Your responses to Jen’s post last week on grief have been so encouraging as we learn together how to be fully alive emotionally to the losses that loving fiercely bring into our lives.
Be sure and check out the cover story of Tallahassee Woman Magazine this month for more on the story of this beautiful friendship that crossed the barriers from life to death.
If you prefer, you may read the story here: http://issuu.com/tallahasseewoman/docs/aug_sept2015_online/1.
Yes, I post almost every week to this blog.
No, I have never once been asked to be on the cover of Tallahassee Woman Magazine.
Jen would come to our house at 3am in the night if we needed her, though.
I think I got the better end of the deal.
Speaking of amazing people, here’s another one for you:
Dr. Sartor and I have been a team, fighting like hell against my cancer, when others had given up on me.
Cancer is a lonely disease, but less so when your world-renown oncologist calls you at all hours of the day and day with new strategies and fresh encouragement.
God has used him (and many others) to keep me alive all these years.
This is the person you want next to you when you’re in the Alamo, surrounded, and running out of ammunition.
Even if you are overrun, you go down with a man who did everything, and then did it again, over and over, until there was nothing left to do.
He called me this week.
Here’s a snippet of the conversation:
Dr. Sartor: Your labs are no good, Ed
Me: Yea, I figured you were going to say that. I’ve been feeling like crap.
Dr. Sartor: <long pause> I’ll never give up on a patient who has fought like you have, but I think we’re done, Ed.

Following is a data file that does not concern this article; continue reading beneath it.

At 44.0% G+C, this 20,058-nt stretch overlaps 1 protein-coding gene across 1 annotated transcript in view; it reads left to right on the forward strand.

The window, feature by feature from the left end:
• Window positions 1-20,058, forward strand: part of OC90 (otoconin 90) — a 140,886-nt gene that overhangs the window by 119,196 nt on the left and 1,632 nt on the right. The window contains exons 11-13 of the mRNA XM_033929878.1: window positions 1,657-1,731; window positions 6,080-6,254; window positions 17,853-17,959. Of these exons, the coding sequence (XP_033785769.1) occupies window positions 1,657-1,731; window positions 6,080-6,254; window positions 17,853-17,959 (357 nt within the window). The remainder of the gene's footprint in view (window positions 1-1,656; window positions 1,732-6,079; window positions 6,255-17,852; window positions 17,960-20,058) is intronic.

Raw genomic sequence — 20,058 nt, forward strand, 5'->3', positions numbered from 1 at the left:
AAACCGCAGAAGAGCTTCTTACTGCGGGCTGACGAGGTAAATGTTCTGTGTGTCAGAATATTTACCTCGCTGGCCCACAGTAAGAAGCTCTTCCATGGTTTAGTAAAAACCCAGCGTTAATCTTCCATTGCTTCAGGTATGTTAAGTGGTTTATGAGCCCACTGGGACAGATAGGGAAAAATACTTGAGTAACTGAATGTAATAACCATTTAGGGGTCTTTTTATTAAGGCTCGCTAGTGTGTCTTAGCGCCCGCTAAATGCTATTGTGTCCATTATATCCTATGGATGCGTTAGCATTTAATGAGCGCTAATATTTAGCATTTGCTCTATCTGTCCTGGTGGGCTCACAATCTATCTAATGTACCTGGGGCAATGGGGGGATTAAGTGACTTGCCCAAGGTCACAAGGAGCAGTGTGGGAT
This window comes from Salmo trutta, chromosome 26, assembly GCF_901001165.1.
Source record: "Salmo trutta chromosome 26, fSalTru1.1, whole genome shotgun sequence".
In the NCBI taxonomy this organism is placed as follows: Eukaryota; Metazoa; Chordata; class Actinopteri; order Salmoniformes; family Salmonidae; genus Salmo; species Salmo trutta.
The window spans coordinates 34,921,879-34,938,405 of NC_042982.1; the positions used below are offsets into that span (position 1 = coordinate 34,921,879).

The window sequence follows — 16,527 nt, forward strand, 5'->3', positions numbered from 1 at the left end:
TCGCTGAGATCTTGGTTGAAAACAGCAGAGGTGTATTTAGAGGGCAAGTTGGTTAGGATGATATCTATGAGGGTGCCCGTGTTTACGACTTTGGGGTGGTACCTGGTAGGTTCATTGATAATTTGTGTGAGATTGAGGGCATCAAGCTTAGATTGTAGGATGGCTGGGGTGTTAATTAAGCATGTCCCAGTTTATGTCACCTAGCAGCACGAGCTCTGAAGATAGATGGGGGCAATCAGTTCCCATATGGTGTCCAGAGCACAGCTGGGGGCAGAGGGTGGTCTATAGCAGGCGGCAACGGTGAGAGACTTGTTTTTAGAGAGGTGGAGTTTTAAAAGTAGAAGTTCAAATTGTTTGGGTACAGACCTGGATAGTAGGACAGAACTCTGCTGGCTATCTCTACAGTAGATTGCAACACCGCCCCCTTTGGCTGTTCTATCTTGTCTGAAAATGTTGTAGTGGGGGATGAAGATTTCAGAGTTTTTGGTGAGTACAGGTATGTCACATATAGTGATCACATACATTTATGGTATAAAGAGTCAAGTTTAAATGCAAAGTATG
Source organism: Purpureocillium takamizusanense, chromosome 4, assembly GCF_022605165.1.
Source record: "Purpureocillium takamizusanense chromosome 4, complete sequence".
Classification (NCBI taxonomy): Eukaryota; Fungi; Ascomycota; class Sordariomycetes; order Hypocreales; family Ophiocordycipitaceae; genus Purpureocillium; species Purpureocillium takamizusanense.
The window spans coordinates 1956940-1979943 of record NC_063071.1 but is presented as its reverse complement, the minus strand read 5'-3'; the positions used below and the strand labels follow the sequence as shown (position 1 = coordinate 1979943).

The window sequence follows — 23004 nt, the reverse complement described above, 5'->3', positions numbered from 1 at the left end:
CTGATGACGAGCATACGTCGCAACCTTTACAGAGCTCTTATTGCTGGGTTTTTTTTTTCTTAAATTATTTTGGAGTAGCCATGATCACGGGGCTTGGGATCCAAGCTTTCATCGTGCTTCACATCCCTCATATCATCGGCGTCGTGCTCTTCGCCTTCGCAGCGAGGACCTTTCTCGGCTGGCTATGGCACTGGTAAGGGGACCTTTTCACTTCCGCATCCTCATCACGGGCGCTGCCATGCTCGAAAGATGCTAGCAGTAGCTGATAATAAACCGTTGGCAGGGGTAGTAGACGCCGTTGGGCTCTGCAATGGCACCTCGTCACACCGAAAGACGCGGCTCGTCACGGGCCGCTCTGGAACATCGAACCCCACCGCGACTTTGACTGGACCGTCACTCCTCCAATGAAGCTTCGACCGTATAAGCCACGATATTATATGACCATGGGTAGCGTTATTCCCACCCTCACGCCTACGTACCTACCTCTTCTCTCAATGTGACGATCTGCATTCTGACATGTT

Me: <another long pause> I agree, Oliver. Even turning me into a woman doesn’t seem to be working. Plus, my shirts don’t fit any longer.
Dr. Sartor: This is important for me to say (so cut the jokes) – I love you, Ed.
Me: I love you too, Oliver.
Maybe I’m different, but at that moment in time this man’s love felt more important than my life and my health.
We ended the conversation with him promising to call me in the middle of the night if he came up with a cure.
I would be on the next plane to New Orleans.
Yes, to get the cure.
Primarily, to hang out with him, though.
Now then – if you promise not to freak out, it is time to have a conversation about where we go from here.
No more treatments are available to me at this time.
Other than that, nothing has really changed for me physically, though.
Ok, Betsy and I have aged a little, I guess.
This qualifies me for entrance into:
Hospice is an amazing organization of doctors and nurses who have banded together to care for people like me who are sick but just can’t find it within themselves to die.
Already, they have reduced my pain levels and helped Betsy and I to feel less anxious about our new reality.
It is very important that you understand that being on hospice does not mean I am at death’s door.
I don’t want to scare you if you see me around town.
My intent is to be unceremoniously released after I have had time to wreak havoc on another medical institution.
The thing that pushed me over the top though was the morphine.
My bone pain is really getting intense.
We are tweaking the dosage so as to minimize the barfing, but if you want to see the “raw” Ed, as someone wrote recently, admission is free.
My spirit feels so alive and at peace, apart from leaving my family and folks like you, being healed really doesn’t matter to me.
I hope you can understand what I am saying.
So what are we going to do in this new place?
Rest, relax, cry hard, and grieve – but not as those who have no hope.
Live, enjoy, laugh, and be amazed – so much has been given to us and all will be restored.
I release you to these things as we all are learning to walk together towards the eternal life that has been earned and then given to us by Christ alone.
Friday I had lunch with a dear friend and nurse named Karen who always begins our times together by asking, “When’s the last time you pooped, Ed?”
She says this is a medical question.
I call it the “appetizer.”
The conversation always circles around to God in that we both have questions and answers seem to be in short supply in this world.
This week she left a big one hanging in the air.
“Why would the God who brought you into my life to show that He actually does love me then see fit to take you out of this world to make me wonder if He, in fact, indeed does?”
We sat there for a couple of quiet minutes.
Then we walked out together, arm and arm, into the Florida sun.
No real answers,
Just the sufficiency of love.
© Ed Hague. All rights reserved.